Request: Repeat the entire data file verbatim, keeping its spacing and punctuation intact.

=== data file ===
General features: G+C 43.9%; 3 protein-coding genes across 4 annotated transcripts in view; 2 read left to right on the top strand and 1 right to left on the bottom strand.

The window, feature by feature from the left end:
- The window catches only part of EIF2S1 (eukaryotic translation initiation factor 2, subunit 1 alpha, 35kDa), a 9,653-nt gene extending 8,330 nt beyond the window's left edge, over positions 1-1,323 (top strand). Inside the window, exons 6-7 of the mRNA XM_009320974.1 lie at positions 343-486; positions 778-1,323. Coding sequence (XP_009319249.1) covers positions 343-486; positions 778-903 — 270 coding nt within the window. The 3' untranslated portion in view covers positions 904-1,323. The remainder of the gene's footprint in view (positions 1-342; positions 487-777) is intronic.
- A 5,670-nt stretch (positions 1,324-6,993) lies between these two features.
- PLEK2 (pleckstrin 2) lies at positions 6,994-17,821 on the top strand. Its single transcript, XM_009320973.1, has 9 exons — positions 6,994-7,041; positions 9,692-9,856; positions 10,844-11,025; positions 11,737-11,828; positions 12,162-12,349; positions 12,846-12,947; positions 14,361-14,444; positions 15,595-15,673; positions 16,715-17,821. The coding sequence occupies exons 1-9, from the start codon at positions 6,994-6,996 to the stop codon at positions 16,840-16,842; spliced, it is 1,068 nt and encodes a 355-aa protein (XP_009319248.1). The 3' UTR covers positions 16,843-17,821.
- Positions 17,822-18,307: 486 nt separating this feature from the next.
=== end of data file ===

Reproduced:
General features: G+C 43.9%; 3 protein-coding genes across 4 annotated transcripts in view; 2 read left to right on the top strand and 1 right to left on the bottom strand.

The window, feature by feature from the left end:
- The window catches only part of EIF2S1 (eukaryotic translation initiation factor 2, subunit 1 alpha, 35kDa), a 9,653-nt gene extending 8,330 nt beyond the window's left edge, over positions 1-1,323 (top strand). Inside the window, exons 6-7 of the mRNA XM_009320974.1 lie at positions 343-486; positions 778-1,323. Coding sequence (XP_009319249.1) covers positions 343-486; positions 778-903 — 270 coding nt within the window. The 3' untranslated portion in view covers positions 904-1,323. The remainder of the gene's footprint in view (positions 1-342; positions 487-777) is intronic.
- A 5,670-nt stretch (positions 1,324-6,993) lies between these two features.
- PLEK2 (pleckstrin 2) lies at positions 6,994-17,821 on the top strand. Its single transcript, XM_009320973.1, has 9 exons — positions 6,994-7,041; positions 9,692-9,856; positions 10,844-11,025; positions 11,737-11,828; positions 12,162-12,349; positions 12,846-12,947; positions 14,361-14,444; positions 15,595-15,673; positions 16,715-17,821. The coding sequence occupies exons 1-9, from the start codon at positions 6,994-6,996 to the stop codon at positions 16,840-16,842; spliced, it is 1,068 nt and encodes a 355-aa protein (XP_009319248.1). The 3' UTR covers positions 16,843-17,821.
- Positions 17,822-18,307: 486 nt separating this feature from the next.